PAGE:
In the real world, we're terrified to talk about what matters

There is really nothing to cheer about on any front, is there?  Over the last year and a half, life in the world has been on auto-pilot.  Even before Afghanistan fell, the unsticking of civilization's glue had cast a pall of bewildered detachment over humanity.  Now add to that total numbing disbelief.

People I talk to, casually or not so casually, have a guarded demeanor on topics beyond the weather.  If I say what I really think, am I going to get awkward pushback or maybe morally reprimanded?  Mostly, people avoid hard subjects like Afghanistan; they prefer to stick with the safety of COVID.  Kabul and Biden are an unmitigated tragedy of vast uncivilized proportions. 

Afghanistan strikes close to home from thousands of miles away.  We can chillingly put ourselves in those stranded peoples' shoes because they are civilians like us.  What if one of those dozens of California high school students and their parents stuck in Afghanistan were your daughter or son?

Over decades, the media have assumed the tragic purpose of speaking for us.  I use the word "tragic" because we have relinquished our voice to the media to say what we should say ourselves but haven't the courage.  We accede to the media our advocacy because we have squandered the moral strength to advocate for ourselves.  Afghanistan and all things current events echo the Gospel of Luke, where we are warned that men's hearts will fail them over such things as "the distress of nations, with perplexity" (21:25-26).  If what's going on with Kabul and our Executive Branch isn't distressing in a way not seen in most of our lifetimes and isn't perplexing to the point of breathtaking in its remorseless vanity, I don't know what is.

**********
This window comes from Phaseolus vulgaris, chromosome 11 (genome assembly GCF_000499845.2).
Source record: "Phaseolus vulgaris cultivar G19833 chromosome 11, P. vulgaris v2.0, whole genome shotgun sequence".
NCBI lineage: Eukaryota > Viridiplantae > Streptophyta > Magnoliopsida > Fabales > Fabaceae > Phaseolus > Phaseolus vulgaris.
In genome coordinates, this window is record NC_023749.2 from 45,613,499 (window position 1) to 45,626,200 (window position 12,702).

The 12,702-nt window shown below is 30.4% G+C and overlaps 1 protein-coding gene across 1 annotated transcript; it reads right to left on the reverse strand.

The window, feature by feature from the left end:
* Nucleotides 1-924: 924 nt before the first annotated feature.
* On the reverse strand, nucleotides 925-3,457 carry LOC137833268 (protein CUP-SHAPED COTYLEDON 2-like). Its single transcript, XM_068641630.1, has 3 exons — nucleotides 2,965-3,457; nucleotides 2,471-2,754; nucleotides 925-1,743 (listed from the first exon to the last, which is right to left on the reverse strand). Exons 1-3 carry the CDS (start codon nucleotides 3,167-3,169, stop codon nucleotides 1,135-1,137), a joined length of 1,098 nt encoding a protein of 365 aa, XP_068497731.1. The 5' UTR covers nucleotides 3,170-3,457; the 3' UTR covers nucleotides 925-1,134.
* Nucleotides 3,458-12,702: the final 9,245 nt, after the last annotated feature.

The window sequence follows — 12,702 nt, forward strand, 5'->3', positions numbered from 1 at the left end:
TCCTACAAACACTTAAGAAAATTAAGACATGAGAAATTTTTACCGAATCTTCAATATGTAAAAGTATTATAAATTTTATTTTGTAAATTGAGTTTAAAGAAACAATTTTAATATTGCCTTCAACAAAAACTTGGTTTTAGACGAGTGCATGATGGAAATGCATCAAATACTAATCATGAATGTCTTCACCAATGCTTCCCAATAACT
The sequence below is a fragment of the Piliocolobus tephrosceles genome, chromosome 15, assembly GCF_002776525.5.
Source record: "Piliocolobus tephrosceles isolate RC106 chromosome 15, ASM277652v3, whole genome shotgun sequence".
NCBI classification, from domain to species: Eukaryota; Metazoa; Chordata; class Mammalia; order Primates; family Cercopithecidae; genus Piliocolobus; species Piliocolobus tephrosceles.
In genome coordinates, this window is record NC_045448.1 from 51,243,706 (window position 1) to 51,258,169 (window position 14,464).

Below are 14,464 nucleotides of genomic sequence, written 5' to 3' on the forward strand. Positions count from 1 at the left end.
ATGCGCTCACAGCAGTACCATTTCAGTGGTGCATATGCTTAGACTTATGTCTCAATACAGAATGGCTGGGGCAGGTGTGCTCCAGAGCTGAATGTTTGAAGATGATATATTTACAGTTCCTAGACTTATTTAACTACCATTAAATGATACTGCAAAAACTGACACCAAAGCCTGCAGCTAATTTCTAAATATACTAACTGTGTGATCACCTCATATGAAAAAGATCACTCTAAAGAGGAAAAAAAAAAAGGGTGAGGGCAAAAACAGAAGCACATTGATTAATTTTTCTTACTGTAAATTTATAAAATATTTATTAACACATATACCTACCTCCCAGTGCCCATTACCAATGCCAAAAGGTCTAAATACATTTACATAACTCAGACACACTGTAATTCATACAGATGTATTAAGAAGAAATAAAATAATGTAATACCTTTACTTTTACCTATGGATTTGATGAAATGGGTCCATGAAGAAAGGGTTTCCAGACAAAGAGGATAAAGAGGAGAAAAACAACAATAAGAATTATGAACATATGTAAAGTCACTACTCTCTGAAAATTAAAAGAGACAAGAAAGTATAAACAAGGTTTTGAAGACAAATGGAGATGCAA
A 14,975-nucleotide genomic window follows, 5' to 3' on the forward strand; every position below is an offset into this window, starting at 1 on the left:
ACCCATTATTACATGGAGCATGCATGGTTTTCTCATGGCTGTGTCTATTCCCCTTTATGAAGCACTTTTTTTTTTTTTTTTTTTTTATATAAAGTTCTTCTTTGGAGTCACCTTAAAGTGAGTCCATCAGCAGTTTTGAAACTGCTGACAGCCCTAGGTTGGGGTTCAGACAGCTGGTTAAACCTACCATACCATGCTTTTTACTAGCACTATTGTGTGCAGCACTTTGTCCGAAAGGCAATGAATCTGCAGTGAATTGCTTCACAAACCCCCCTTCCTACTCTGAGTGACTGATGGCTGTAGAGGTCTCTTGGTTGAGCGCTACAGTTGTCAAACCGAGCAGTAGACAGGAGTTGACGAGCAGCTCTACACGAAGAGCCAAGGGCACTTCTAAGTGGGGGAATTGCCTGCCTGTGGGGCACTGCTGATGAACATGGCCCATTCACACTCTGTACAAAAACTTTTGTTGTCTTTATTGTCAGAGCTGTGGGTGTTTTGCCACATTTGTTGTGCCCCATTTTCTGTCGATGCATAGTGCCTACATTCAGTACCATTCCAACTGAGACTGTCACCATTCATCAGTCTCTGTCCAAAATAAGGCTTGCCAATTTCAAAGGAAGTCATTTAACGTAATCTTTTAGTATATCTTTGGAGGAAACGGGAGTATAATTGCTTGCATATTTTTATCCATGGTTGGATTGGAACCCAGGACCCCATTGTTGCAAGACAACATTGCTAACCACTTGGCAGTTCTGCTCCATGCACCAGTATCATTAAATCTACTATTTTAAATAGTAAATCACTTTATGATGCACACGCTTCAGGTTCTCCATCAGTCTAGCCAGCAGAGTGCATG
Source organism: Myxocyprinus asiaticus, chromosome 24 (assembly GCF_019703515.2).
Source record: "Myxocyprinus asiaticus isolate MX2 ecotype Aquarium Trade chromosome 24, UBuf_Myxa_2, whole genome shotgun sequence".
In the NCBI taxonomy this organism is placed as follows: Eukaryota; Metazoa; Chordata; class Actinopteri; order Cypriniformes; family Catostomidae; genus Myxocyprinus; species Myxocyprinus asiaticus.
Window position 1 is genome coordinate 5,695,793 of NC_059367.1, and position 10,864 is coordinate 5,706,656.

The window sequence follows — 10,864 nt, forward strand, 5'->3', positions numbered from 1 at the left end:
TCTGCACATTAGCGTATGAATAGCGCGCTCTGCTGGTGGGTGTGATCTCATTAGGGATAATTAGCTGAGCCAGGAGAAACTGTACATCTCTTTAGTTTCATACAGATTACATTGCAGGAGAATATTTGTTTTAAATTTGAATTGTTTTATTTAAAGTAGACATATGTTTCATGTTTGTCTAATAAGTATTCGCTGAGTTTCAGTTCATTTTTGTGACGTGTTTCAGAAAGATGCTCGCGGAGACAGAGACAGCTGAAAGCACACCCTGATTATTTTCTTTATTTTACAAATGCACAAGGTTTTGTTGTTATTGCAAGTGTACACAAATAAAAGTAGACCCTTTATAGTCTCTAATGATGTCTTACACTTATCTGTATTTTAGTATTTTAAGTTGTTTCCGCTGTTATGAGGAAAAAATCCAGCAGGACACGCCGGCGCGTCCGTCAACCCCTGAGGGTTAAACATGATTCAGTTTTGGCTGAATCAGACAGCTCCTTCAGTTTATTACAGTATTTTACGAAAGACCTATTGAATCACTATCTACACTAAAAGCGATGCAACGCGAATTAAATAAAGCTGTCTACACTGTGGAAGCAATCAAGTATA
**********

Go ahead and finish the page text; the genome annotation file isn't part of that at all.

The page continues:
I had a professor who, when asked a question for which there were only unsatisfactory answers, would simply reply, "Well, what to say?"  It was a professorial affectation.  We were college students.  Lives were not hanging in the balance.  Lives are hanging in the balance now.  As civilized Americans, we need to loudly voice serious questions about our leaders' abilities to bear the weight that accompanies civilization and demand more than a vice-presidential "giggle."  We need to press for immediate serious solutions.  The ideological media thrive on unsatisfactory answers because it is in their blood and a lead-in to the next news cycle.

It is not too late to advocate for America.  Stop viewing our country's slide into horror as "media coverage."  Biden, et al. didn't stumble into this.  There are answers as to why the U.S. is in this postmodern military position.  Our military is not this helpless.  Demand action. 

Spruce Fontaine is an artist and retired college art instructor.

Image: Thijs Paanakker via Flickr.

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